When writer Phil Sahm began his research into poverty-related issues for Continuum, a couple of figures leapt out at me.
One is that the federal minimum wage, which hasn't changed since 1997, is $5.15 an hour. The other is that federal guidelines suggest that a family of four lives below the poverty line if its total income is less than $18,104 a yearwhich breaks down to an average hourly wage of $8.70.
Clearly, working hard is not necessarily a barrier to poverty. And even being above the poverty line does not mean a family has escaped the sting of poverty.
To someone like Sonia Salari, an assistant professor in the Department of Family and Consumer Studies who researches family policy, such numbers are nothing new. In fact, she notes, several myths about poverty still exist, including:
So what does Salari do with such knowledge? Teaching family-policy theory in the classroom is one thing, but Salari and her colleague Lori Kowaleski-Jones wanted to find a way to make family and poverty policies more real to their students. In 2001, Salari added a service-learning component to a spring section of "Introduction to Family Policy," giving students the option of working for local nonprof-its to help them lobby for improved policies. "We wanted to encourage students to be politically active, not to be complacent, and this was a way for them to see how family policy is really made," Salari says.
Salari found that her students' work in tracking poverty-related legislation for such organizations as Utah Children and Utah Issueson bills that affect everything from health to housing for the poor-has had a major impact on them. As one wrote in the journal participants are required to keep: "I cannot believe I was that naïve." Said another: "Climbing all those steps [to the Capitol], I felt like 'Rocky.' .There is a light inside of me I never knew was there!"
This kind of innovative service-learning course, along with ongoing research and volunteer projects, are some of the ways the U responds, directly and indirectly, to poverty-related issues, as Sahm's stories in this issue illustrate.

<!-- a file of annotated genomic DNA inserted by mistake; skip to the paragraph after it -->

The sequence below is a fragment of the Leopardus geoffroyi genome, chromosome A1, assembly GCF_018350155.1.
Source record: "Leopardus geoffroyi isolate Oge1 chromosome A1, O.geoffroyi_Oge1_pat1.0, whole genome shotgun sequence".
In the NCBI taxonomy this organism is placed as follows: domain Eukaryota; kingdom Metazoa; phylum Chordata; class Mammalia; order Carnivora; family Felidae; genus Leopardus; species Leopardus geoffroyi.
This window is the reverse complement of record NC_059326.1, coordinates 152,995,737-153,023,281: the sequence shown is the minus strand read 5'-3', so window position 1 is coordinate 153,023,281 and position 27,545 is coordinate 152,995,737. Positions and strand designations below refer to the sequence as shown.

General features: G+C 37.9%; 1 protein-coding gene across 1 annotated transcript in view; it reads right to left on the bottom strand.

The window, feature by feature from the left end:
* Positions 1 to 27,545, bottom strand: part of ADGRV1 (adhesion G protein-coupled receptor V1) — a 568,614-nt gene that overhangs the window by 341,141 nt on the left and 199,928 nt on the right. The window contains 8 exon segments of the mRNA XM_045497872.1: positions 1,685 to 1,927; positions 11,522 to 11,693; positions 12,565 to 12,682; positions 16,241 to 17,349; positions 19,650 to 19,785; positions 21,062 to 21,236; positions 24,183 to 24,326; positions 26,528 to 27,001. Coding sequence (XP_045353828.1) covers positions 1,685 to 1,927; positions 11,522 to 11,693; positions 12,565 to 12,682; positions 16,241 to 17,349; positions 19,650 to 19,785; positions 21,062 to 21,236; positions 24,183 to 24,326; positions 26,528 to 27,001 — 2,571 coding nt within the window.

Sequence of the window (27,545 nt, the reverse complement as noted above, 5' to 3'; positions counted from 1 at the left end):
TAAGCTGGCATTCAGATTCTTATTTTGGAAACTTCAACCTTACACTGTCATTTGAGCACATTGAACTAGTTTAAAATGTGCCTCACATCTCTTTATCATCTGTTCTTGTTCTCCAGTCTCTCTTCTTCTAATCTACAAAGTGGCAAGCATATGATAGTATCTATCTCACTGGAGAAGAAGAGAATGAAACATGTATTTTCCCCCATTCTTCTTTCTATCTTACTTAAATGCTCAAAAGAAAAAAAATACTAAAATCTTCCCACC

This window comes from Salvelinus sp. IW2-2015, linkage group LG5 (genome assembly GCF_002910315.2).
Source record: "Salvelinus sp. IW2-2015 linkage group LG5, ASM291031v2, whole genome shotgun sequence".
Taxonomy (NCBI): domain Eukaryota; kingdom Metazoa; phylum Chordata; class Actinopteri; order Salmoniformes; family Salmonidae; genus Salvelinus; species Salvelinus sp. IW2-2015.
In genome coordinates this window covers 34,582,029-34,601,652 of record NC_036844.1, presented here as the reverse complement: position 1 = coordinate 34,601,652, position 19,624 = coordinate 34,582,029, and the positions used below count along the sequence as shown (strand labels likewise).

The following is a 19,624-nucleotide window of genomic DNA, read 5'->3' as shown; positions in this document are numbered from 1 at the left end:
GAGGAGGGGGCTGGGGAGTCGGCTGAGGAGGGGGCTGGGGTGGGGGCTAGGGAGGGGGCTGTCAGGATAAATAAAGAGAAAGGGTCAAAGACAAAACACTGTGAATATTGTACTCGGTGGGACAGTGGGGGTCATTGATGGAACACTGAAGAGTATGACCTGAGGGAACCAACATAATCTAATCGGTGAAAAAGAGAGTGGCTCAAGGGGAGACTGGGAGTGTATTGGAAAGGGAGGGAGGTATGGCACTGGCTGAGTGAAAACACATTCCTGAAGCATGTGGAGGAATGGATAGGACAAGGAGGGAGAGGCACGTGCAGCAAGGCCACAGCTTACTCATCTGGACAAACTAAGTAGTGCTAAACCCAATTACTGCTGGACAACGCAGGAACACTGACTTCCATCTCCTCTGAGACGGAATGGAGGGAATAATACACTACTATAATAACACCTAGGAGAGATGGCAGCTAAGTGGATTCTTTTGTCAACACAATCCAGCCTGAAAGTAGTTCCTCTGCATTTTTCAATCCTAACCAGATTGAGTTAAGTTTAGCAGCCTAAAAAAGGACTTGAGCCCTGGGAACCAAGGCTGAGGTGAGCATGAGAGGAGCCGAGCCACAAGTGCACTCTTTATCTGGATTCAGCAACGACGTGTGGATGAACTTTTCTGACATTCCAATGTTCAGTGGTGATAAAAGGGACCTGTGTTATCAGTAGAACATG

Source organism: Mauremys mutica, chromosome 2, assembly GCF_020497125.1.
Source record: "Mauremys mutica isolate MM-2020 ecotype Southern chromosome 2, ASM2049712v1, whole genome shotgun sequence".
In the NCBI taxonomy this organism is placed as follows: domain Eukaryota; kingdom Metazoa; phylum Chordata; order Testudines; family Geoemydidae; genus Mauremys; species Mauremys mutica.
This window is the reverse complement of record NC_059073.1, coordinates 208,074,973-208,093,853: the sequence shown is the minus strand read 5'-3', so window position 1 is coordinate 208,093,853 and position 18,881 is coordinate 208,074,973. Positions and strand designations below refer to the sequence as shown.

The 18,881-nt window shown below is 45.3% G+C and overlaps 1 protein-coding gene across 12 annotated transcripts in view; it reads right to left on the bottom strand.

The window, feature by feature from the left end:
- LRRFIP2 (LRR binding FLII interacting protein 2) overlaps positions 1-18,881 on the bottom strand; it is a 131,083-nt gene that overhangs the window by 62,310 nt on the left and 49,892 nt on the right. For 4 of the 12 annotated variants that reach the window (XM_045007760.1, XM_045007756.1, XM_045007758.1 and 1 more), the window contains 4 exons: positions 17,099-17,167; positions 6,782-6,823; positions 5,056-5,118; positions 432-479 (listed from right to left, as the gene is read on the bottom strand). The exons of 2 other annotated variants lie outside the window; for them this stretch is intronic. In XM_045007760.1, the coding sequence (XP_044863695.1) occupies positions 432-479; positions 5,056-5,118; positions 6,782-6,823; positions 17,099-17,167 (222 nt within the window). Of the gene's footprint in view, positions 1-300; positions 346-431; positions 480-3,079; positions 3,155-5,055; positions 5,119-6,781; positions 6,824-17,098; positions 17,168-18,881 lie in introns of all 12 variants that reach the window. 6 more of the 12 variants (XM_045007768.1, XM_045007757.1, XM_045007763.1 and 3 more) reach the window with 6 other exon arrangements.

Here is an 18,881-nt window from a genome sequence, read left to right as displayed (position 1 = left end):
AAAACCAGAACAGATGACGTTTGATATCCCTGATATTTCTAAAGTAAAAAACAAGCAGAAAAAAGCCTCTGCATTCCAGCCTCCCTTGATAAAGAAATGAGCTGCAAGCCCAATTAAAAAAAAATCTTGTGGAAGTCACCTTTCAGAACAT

At the same time, the U must continue to focus on student needs. Reports by the National Center for Public Policy and Higher Education, and the Advisory Committee on Student Financial Assistance this summer showed, respectively, that a larger portion of family income is being spent on tuition at public institutions and that almost 170,000 top high school graduates could not enroll in college this fall because they couldn't afford it. Yet figures from the U.S. Census Bureau indicate that people with a bachelor's degree earn an average of $2.1 million over their working lives, while those with a high-school degree earn an average of $1.2 million.
At the U, more than $25 million has been raised in a $35 million campaign
focused solely on scholarships. In addition, notes Paul Brinkman, the
U's associate vice president for budget and planning, within the significant
tuition increases implemented throughout Utah's higher education system
this year, some money was set aside to help needy students, over and above
the $10 million in Pell Grants available. (Aside from subsidized loans,
Pell Grants are the federal government's primary means for assisting low-income
students. This past year, more than one in five U of U undergraduates
received a Pell Grant.) These measures, along with others, are central
to at least one goal of any public university: maintaining access to education
and to the increased earning power it provides.